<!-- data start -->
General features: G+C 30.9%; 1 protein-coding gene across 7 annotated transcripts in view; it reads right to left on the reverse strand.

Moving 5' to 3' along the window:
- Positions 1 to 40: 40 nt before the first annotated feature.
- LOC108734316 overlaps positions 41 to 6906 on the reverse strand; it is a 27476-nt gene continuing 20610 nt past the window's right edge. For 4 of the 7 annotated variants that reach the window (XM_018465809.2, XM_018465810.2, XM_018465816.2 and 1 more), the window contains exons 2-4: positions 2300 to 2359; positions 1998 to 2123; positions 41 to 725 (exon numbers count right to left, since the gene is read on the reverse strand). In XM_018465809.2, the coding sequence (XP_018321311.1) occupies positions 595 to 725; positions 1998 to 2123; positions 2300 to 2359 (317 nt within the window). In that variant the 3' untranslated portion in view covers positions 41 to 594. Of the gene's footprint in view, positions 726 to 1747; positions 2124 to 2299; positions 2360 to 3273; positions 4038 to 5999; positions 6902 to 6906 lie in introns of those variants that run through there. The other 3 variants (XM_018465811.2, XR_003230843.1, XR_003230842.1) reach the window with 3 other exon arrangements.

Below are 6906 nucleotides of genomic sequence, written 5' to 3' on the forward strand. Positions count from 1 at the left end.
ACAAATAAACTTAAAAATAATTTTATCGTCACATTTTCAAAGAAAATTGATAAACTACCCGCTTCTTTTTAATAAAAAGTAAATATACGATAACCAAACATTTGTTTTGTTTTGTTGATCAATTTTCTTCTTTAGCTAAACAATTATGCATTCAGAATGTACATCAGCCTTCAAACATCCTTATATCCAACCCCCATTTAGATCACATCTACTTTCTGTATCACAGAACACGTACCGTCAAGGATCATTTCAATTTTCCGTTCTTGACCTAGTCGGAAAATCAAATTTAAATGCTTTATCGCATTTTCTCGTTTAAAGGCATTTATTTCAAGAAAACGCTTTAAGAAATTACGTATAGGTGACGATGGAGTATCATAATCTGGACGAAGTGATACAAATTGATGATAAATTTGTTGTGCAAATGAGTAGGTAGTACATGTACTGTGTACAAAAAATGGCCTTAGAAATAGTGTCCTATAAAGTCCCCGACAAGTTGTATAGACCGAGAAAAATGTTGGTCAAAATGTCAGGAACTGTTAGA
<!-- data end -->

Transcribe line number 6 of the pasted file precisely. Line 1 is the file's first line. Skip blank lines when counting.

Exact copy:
ACAAATAAACTTAAAAATAATTTTATCGTCACATTTTCAAAGAAAATTGATAAACTACCCGCTTCTTTTTAATAAAAAGTAAATATACGATAACCAAACATTTGTTTTGTTTTGTTGATCAATTTTCTTCTTTAGCTAAACAATTATGCATTCAGAATGTACATCAGCCTTCAAACATCCTTATATCCAACCCCCATTTAGATCACATCTACTTTCTGTATCACAGAACACGTACCGTCAAGGATCATTTCAATTTTCCGTTCTTGACCTAGTCGGAAAATCAAATTTAAATGCTTTATCGCATTTTCTCGTTTAAAGGCATTTATTTCAAGAAAACGCTTTAAGAAATTACGTATAGGTGACGATGGAGTATCATAATCTGGACGAAGTGATACAAATTGATGATAAATTTGTTGTGCAAATGAGTAGGTAGTACATGTACTGTGTACAAAAAATGGCCTTAGAAATAGTGTCCTATAAAGTCCCCGACAAGTTGTATAGACCGAGAAAAATGTTGGTCAAAATGTCAGGAACTGTTAGA